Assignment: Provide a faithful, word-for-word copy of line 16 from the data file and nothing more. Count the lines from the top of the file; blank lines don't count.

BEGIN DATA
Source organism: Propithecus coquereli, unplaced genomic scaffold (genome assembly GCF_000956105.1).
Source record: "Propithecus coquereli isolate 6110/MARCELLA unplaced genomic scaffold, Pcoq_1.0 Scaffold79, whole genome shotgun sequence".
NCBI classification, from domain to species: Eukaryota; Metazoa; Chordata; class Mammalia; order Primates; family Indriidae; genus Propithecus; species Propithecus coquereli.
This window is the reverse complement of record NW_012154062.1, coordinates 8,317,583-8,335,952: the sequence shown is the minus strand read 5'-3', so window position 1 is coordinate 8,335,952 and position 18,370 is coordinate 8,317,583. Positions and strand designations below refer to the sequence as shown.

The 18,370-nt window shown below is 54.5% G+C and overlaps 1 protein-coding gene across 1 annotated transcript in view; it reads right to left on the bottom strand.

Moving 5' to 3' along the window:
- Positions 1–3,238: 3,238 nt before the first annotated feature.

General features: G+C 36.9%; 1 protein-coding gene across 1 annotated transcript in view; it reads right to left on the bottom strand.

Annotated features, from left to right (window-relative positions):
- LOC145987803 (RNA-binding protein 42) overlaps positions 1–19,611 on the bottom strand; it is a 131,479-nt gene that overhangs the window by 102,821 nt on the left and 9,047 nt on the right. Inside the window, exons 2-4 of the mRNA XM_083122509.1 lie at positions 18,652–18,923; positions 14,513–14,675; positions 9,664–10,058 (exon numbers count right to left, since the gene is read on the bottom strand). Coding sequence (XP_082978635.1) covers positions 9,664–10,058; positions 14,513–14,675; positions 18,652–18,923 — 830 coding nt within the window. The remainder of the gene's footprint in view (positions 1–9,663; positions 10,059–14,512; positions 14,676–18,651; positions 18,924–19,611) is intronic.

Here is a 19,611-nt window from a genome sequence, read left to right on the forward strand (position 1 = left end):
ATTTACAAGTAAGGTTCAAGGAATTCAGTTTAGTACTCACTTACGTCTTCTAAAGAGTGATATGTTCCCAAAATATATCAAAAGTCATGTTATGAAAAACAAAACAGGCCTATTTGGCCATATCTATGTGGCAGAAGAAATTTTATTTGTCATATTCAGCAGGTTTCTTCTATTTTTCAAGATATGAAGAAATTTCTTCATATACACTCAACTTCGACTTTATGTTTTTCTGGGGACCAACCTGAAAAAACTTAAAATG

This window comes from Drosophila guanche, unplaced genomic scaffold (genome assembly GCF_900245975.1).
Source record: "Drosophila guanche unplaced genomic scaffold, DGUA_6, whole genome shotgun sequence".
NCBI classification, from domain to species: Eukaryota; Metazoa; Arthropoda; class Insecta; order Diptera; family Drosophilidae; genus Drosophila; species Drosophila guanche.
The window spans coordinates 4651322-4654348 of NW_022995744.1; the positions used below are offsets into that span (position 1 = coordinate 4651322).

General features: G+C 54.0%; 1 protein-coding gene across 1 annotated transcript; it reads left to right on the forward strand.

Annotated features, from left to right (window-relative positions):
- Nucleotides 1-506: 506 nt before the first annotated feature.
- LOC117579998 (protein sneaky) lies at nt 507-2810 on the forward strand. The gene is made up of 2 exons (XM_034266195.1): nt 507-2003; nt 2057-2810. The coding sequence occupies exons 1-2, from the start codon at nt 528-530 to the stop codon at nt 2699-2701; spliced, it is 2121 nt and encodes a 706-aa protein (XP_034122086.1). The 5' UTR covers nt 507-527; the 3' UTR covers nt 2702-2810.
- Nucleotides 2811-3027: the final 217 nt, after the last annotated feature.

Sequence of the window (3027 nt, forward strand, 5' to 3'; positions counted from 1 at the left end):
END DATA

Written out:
The window spans coordinates 4651322-4654348 of NW_022995744.1; the positions used below are offsets into that span (position 1 = coordinate 4651322).